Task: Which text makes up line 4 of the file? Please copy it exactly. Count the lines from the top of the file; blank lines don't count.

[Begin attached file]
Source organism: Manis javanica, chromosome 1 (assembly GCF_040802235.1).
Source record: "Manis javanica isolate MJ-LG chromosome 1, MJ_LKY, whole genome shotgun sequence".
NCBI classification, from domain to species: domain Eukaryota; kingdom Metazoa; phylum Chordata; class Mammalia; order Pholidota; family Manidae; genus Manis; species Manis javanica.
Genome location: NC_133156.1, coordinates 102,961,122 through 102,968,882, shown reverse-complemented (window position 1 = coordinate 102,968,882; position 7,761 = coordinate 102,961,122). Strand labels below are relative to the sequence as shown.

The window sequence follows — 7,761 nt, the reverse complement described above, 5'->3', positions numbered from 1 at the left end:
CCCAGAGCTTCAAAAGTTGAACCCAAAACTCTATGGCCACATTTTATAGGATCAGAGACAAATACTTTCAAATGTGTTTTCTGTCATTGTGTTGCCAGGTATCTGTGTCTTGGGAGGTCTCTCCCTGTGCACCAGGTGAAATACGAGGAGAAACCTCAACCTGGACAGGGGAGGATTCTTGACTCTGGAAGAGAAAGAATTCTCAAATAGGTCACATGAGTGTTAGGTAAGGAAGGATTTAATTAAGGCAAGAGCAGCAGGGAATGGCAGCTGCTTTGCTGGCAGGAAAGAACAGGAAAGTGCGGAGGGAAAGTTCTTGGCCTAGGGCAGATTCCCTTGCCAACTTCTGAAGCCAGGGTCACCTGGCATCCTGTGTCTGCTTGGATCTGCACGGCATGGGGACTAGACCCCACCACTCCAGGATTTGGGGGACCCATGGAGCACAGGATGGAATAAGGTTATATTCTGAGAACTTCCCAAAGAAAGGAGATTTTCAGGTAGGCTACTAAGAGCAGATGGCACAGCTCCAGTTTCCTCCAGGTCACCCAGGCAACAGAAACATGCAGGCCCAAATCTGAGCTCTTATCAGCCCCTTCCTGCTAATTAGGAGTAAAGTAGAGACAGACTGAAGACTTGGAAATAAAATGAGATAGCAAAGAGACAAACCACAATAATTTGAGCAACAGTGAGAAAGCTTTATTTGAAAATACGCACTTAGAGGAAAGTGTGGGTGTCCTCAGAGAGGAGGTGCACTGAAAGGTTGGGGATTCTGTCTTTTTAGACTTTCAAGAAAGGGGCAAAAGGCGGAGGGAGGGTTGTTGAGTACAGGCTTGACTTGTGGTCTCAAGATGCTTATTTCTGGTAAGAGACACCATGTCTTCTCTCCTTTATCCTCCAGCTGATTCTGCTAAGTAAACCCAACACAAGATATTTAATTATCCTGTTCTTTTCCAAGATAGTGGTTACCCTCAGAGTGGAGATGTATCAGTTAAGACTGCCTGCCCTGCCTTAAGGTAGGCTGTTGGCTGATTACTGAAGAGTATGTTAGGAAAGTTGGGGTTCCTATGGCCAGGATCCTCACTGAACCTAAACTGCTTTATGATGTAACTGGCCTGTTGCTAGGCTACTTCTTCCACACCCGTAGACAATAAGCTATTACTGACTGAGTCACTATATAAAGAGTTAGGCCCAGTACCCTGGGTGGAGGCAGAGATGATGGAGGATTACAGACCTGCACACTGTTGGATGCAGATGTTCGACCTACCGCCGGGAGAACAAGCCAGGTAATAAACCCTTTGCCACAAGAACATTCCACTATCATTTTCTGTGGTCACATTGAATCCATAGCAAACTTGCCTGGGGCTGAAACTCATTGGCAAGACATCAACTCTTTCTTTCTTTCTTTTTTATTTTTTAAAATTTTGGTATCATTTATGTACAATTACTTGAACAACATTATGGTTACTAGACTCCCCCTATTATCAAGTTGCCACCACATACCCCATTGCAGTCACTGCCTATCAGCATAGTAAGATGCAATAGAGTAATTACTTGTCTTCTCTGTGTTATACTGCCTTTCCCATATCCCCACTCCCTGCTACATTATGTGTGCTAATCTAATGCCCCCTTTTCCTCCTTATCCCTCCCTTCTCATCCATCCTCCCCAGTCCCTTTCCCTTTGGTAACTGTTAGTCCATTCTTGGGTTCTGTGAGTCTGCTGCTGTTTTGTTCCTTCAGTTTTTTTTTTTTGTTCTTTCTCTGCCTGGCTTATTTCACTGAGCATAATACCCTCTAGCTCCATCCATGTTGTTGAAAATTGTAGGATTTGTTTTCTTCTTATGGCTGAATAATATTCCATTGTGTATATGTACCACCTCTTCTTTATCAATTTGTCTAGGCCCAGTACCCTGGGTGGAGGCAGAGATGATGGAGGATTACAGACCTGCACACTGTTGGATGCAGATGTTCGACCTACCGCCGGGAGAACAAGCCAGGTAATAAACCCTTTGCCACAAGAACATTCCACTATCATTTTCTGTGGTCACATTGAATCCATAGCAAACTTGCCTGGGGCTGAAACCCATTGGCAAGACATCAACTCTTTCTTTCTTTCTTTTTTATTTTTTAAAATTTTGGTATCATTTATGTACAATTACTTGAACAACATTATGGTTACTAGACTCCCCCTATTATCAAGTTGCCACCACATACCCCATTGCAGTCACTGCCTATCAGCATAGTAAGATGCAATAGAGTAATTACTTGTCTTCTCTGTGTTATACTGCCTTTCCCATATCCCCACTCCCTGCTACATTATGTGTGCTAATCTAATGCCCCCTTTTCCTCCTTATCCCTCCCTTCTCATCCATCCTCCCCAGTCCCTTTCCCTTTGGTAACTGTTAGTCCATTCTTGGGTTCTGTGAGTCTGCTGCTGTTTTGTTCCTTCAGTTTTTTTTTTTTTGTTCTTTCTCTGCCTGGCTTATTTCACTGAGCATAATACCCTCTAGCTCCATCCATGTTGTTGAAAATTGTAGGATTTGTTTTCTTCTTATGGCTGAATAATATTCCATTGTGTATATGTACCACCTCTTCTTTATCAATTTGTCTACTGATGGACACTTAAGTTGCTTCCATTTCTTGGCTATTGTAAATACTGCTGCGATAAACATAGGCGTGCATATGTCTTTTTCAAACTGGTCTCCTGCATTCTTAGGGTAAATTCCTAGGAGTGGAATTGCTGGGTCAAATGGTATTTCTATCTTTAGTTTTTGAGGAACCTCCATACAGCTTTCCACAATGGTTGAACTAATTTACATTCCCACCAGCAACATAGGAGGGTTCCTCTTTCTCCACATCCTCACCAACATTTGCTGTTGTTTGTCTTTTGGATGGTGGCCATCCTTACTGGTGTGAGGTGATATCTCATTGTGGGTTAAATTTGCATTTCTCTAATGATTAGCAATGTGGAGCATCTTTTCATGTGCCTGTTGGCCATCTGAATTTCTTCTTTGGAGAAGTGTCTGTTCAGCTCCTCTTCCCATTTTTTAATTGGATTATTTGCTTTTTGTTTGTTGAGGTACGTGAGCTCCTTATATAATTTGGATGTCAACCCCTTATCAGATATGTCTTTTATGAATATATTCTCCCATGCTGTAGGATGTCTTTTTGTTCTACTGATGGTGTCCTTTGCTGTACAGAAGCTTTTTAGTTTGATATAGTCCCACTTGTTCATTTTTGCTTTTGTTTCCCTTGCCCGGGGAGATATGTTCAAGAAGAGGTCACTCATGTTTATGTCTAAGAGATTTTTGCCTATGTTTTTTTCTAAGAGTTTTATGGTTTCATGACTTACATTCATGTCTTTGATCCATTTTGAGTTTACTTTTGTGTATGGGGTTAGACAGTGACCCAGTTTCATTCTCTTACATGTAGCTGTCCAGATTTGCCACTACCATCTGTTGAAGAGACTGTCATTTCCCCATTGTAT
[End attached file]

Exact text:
Genome location: NC_133156.1, coordinates 102,961,122 through 102,968,882, shown reverse-complemented (window position 1 = coordinate 102,968,882; position 7,761 = coordinate 102,961,122). Strand labels below are relative to the sequence as shown.